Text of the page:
The death of Ekaterina Alexandrovskaya, who skated for Australia at the 2018 Winter Olympics, may have been suicide, according to reports.
The 20-year-old’s cause of death in Moscow on Friday has not yet been made official. However, AFP has reported that her coach, Andrei Khekalo, says she fell from a sixth -floor window in Moscow.
Russian media reported Alexandrovskaya left a note reading “Lyublyu (I love)”, suggesting the fall may have been suicide.
Khekalo also told AFP the young Olympian suffered from depression and was diagnosed with epilepsy early this year. Her retirement in February was said at the time to be due to injury.
Ekaterina Alexandrovskaya broke barriers with Australian skate partner
Russia-born Ekaterina Alexandrovskaya was granted Australian citizenship to compete for Australia in the Olympics in the pairs figure skating alongside Harley Windsor.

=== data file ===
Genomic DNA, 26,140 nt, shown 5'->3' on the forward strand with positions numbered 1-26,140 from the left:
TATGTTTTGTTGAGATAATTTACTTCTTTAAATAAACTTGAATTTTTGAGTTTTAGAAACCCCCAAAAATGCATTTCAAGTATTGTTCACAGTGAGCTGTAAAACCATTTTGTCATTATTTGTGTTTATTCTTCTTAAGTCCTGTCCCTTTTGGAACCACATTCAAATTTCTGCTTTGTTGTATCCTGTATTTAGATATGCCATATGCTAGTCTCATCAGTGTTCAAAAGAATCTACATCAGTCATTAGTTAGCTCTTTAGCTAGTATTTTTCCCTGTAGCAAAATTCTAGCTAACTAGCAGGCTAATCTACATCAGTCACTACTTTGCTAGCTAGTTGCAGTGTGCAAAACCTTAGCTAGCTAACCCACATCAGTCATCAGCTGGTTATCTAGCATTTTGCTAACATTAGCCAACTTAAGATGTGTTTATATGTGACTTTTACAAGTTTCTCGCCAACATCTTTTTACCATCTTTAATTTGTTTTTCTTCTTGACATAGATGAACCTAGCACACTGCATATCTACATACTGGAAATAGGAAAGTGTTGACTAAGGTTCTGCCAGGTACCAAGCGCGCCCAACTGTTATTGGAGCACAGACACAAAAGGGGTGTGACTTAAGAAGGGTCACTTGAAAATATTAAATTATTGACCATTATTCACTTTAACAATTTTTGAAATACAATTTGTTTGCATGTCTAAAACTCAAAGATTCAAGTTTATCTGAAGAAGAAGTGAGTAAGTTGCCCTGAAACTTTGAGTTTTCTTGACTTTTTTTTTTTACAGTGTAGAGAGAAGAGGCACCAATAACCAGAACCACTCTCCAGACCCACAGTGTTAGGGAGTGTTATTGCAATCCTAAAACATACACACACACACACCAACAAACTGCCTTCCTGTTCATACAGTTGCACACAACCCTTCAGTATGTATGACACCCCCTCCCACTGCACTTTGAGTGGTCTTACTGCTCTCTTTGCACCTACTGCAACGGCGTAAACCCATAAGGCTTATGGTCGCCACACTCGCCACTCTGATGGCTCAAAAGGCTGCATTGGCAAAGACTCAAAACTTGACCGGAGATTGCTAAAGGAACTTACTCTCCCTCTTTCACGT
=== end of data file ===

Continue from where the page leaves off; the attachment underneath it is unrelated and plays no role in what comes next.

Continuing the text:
Soon after pairing up, Alexandrovskaya and Windsor won the 2017 world junior championships. It was Australia’s first world figure skating title, earning the pair a place at the Olympics in Pyeongchang.
In skating with Alexandrovskaya, Windsor became the first indigenous Australian to compete at the Winter Olympics.
On Monday he expressed his shock at his friend’s tragic passing.
“Words can not describe how I feel right now,” Windsor wrote on social media.
“I am devastated and sick to my core about the sad and sudden passing of Katia.
“The amount we had achieved during our partnership is something I can never forget and will always hold close to my heart.
“This news is something you can never prepare for.
“Rest In Peace, Katia.”
Together they achieved the impossible
President of Ice Skating Australia, Peter Lynch, described Ekaterina Alexandrovskaya as “a brilliant athlete” in a statement on Monday.
She and Windsor “did what many thought impossible”, according to Lynch.
“Together they created greatness that will rest in the Australian record books for many years,” he said.
If you, a friend or family member is seeking support and information about suicide prevention, in Australia contact Lifeline on 13 11 14 or Beyond Blue on 1300 224 636.